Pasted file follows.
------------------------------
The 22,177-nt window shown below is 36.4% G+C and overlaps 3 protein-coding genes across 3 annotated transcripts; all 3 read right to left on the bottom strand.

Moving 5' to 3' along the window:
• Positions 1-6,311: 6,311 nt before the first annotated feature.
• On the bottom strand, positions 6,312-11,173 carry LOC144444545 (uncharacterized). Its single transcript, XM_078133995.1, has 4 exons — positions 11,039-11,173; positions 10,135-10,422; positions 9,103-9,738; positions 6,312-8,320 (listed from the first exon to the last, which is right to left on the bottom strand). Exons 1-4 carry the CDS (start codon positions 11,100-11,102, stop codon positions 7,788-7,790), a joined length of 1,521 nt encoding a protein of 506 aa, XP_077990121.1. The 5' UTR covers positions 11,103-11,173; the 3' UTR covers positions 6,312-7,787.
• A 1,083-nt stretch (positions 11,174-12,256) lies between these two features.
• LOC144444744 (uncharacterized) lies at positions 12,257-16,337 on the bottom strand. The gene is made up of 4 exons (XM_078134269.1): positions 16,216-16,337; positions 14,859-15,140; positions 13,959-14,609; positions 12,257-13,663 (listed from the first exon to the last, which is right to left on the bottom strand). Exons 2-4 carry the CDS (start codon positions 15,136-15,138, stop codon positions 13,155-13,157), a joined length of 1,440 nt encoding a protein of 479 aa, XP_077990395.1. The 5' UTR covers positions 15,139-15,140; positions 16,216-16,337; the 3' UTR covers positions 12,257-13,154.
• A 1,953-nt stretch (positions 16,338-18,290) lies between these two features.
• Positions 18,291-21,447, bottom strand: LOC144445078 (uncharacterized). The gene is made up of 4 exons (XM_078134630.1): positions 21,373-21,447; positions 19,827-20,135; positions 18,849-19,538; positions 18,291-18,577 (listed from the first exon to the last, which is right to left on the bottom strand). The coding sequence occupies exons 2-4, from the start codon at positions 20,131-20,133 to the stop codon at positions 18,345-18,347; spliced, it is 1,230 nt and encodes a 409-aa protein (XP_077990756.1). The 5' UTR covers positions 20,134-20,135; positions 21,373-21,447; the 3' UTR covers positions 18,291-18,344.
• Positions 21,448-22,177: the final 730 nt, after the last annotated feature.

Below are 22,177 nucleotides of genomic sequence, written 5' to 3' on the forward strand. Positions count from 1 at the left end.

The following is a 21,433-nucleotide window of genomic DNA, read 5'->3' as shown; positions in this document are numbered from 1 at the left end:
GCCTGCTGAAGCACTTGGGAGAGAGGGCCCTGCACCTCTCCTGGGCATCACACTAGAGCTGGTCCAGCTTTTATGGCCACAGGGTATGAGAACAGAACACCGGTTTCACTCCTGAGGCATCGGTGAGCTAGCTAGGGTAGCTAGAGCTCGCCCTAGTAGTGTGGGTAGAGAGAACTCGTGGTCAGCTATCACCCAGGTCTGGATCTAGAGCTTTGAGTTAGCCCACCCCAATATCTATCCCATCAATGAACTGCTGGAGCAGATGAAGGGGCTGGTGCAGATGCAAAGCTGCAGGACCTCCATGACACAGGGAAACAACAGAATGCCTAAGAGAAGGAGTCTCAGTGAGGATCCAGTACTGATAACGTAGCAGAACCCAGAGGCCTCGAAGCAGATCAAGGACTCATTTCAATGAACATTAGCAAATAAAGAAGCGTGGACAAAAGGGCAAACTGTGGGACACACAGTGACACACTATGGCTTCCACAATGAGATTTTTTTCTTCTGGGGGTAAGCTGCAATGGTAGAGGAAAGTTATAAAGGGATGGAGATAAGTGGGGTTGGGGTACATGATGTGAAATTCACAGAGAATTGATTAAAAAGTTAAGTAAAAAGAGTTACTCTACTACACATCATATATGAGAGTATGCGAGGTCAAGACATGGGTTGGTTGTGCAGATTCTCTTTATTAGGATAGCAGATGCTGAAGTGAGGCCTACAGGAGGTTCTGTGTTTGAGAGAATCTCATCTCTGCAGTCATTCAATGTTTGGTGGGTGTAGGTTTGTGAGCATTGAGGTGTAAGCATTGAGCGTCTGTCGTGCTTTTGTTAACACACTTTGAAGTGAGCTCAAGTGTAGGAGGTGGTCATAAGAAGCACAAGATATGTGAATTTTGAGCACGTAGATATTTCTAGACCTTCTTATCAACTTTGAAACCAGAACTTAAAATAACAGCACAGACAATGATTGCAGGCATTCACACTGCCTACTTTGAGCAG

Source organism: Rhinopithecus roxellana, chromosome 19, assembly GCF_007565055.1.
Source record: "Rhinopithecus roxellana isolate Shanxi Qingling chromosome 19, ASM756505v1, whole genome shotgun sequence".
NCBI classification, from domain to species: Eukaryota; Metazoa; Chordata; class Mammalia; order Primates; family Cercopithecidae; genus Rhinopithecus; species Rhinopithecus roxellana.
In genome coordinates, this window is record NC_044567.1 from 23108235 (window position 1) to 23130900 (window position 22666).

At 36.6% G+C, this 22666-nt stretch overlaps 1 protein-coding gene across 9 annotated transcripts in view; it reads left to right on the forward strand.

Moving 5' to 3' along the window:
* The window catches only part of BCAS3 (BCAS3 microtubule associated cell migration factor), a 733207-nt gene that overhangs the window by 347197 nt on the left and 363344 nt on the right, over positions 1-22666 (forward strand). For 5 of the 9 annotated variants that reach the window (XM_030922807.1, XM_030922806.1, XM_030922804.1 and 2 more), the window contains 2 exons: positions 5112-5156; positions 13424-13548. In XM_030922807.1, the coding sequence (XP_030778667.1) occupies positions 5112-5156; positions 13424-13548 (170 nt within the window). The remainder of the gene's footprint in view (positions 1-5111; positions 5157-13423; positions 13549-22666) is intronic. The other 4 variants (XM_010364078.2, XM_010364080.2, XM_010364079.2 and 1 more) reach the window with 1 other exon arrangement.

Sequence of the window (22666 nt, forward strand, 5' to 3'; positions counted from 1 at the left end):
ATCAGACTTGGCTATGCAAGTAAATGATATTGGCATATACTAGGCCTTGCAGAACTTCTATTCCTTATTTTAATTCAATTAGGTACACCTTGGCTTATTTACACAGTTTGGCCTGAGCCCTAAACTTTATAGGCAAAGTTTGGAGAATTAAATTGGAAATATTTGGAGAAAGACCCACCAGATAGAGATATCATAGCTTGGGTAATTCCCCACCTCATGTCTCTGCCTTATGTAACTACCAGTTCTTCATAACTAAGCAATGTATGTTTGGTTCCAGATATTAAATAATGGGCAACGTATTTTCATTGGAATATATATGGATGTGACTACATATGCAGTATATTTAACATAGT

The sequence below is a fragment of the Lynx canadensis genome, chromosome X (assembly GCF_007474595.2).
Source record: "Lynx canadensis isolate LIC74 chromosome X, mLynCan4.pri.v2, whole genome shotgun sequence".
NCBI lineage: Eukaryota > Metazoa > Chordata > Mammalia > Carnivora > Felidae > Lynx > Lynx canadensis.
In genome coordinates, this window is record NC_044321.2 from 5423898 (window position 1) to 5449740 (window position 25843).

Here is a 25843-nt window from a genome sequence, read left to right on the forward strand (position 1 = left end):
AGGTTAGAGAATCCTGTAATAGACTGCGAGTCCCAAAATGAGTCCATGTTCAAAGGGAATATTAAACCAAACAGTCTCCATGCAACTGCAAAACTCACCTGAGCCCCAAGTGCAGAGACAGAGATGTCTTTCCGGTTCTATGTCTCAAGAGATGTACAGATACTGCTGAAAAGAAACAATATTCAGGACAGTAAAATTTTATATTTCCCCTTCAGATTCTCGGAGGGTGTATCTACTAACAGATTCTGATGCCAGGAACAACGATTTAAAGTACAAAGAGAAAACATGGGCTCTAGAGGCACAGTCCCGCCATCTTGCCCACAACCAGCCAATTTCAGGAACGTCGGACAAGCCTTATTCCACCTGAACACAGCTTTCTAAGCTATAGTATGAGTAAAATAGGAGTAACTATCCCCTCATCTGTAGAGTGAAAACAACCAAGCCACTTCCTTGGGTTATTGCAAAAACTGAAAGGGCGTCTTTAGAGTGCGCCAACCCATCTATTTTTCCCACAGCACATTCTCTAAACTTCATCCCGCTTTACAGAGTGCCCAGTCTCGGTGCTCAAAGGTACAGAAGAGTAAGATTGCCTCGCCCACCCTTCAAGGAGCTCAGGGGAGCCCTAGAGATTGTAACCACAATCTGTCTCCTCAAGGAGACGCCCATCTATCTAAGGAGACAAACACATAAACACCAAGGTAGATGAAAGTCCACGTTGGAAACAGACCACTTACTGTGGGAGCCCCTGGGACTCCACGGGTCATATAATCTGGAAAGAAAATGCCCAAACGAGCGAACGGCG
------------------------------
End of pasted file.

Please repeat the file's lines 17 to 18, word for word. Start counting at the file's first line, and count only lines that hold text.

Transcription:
At 36.6% G+C, this 22666-nt stretch overlaps 1 protein-coding gene across 9 annotated transcripts in view; it reads left to right on the forward strand.

Moving 5' to 3' along the window: